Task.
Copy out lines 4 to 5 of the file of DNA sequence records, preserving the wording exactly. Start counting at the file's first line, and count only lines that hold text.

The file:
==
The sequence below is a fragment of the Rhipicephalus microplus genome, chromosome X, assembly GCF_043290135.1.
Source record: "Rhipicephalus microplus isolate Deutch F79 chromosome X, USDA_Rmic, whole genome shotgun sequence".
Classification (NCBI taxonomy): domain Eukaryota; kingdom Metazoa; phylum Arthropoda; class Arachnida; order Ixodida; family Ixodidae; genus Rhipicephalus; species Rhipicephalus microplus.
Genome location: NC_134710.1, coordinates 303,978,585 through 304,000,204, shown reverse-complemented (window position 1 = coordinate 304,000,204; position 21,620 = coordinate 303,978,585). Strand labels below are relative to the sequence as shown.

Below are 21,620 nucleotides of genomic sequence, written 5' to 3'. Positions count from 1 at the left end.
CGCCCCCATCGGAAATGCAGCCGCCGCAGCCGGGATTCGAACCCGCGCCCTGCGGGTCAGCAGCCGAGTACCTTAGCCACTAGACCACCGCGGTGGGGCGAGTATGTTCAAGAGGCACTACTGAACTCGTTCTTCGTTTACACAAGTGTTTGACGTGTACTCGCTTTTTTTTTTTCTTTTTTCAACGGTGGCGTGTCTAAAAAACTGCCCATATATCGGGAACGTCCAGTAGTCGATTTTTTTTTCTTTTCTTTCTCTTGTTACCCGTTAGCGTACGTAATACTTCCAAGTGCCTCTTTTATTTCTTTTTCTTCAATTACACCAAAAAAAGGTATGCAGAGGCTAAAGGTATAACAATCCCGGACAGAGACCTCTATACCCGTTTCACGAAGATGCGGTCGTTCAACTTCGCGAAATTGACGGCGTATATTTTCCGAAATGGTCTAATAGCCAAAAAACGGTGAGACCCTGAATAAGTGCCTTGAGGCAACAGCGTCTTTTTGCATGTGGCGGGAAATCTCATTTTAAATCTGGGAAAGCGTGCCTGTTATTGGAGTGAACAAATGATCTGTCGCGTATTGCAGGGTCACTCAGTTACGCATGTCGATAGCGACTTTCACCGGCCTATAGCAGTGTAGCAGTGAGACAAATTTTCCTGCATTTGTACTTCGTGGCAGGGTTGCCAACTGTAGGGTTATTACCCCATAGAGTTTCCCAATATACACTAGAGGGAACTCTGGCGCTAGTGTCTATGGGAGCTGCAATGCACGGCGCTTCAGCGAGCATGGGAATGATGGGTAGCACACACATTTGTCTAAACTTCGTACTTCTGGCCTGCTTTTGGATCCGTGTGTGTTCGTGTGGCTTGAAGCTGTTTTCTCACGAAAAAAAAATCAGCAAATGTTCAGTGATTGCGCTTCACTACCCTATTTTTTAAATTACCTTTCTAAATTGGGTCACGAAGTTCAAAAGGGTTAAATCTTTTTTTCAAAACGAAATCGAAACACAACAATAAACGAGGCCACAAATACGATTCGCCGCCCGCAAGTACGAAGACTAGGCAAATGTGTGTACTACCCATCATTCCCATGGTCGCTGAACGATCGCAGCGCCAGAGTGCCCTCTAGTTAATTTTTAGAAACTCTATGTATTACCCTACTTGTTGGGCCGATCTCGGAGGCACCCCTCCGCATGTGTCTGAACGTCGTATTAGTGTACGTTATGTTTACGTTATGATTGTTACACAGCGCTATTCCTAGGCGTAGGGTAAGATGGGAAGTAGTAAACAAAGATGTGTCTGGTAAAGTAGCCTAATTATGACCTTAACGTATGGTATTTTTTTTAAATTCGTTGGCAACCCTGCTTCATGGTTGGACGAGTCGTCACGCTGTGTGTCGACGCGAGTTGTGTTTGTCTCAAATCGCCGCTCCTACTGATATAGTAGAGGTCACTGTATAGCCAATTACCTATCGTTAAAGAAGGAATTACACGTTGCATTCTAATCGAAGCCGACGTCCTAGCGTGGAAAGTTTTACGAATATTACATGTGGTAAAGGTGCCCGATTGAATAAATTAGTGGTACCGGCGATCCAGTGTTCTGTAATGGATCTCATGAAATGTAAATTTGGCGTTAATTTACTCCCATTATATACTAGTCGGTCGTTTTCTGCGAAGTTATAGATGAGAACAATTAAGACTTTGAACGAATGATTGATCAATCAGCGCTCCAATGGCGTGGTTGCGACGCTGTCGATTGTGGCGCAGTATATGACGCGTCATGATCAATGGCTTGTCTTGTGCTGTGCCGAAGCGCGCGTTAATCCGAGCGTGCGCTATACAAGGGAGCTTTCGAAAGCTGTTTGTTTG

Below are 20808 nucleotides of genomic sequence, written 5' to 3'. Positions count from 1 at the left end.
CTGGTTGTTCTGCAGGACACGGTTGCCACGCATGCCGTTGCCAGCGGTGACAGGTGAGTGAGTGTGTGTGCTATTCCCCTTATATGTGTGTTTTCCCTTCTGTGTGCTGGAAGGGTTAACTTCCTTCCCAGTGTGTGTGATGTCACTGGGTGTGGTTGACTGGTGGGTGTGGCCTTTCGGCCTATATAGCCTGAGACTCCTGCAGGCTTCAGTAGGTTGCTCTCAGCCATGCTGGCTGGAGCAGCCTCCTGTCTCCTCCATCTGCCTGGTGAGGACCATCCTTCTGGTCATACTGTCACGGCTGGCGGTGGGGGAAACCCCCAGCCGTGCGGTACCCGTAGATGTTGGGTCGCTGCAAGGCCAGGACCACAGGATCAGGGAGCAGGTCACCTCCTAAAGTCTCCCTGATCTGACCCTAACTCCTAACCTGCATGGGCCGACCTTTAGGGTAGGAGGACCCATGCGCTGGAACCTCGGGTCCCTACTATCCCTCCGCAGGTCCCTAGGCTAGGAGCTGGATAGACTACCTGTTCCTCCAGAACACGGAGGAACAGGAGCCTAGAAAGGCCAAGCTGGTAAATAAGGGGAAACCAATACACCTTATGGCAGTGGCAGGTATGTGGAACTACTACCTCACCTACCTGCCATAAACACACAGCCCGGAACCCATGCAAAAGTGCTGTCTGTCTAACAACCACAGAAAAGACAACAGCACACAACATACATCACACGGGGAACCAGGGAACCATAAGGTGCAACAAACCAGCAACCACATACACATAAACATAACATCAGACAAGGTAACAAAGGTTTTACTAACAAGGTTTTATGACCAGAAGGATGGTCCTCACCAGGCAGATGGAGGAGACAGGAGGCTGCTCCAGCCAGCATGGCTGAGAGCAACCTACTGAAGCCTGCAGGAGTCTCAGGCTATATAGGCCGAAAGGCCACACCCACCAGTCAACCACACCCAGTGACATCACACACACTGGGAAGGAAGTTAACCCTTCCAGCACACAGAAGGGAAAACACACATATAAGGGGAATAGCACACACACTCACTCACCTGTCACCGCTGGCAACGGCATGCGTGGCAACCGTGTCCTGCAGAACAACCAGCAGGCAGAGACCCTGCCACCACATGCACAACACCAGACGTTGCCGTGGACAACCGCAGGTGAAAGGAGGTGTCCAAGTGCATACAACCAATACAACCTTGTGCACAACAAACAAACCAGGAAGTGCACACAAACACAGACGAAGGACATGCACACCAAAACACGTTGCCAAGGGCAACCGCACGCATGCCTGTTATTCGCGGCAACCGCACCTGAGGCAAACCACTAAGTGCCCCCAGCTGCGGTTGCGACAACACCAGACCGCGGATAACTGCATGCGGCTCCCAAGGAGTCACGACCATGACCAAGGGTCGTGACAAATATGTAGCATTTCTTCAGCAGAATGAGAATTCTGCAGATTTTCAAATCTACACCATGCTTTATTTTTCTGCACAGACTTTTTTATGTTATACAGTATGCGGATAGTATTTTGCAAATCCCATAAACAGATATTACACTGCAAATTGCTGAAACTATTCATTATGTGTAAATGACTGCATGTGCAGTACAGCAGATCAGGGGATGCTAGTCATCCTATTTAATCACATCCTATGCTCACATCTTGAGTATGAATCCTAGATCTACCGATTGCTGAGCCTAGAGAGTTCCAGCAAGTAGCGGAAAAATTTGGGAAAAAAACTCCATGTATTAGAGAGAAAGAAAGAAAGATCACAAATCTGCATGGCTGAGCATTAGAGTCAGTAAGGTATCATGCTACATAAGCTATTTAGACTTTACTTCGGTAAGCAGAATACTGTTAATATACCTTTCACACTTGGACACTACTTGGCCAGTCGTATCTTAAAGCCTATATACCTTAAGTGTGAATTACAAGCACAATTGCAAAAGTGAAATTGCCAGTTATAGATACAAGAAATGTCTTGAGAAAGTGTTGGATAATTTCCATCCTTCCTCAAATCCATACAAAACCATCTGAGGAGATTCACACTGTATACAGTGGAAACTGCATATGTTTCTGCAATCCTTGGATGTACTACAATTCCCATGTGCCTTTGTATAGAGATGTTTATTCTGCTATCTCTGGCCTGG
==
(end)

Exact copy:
Genome location: NC_134710.1, coordinates 303,978,585 through 304,000,204, shown reverse-complemented (window position 1 = coordinate 304,000,204; position 21,620 = coordinate 303,978,585). Strand labels below are relative to the sequence as shown.

Below are 21,620 nucleotides of genomic sequence, written 5' to 3'. Positions count from 1 at the left end.